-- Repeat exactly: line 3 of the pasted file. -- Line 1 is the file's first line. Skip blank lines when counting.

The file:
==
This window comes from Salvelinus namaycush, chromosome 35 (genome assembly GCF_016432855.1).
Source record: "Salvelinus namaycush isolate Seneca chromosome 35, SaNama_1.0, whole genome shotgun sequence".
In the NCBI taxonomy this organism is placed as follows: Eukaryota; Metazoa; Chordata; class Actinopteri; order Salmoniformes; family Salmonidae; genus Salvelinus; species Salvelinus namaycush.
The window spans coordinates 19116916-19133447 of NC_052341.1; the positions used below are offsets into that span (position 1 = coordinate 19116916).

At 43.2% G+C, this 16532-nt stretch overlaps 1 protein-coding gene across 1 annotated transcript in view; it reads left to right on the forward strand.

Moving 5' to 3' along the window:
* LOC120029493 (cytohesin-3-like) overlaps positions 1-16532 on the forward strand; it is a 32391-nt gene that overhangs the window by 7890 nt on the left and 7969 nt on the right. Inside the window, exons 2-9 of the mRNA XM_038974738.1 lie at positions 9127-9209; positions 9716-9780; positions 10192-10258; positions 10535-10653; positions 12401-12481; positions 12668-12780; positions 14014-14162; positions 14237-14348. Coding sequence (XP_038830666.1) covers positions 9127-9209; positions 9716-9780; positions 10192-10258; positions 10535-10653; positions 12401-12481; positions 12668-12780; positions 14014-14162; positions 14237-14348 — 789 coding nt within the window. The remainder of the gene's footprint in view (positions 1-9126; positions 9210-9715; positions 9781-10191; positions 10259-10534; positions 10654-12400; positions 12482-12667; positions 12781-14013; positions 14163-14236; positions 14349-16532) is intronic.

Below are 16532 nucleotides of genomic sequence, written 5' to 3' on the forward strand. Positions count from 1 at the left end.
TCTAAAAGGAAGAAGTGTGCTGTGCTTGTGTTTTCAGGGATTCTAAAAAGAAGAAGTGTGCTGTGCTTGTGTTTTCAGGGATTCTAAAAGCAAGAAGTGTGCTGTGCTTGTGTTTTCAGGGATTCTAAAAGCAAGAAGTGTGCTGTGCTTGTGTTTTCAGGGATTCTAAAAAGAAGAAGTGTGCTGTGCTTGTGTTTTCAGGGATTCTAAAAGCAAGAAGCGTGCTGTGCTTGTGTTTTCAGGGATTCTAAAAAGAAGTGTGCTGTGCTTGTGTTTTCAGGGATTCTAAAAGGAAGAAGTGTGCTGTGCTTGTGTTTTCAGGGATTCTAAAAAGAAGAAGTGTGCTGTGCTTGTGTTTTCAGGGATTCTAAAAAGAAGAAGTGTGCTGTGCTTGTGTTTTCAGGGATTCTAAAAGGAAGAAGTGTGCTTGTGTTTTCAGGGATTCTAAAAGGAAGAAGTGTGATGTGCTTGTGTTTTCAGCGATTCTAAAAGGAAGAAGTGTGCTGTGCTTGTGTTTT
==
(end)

In the NCBI taxonomy this organism is placed as follows: Eukaryota; Metazoa; Chordata; class Actinopteri; order Salmoniformes; family Salmonidae; genus Salvelinus; species Salvelinus namaycush.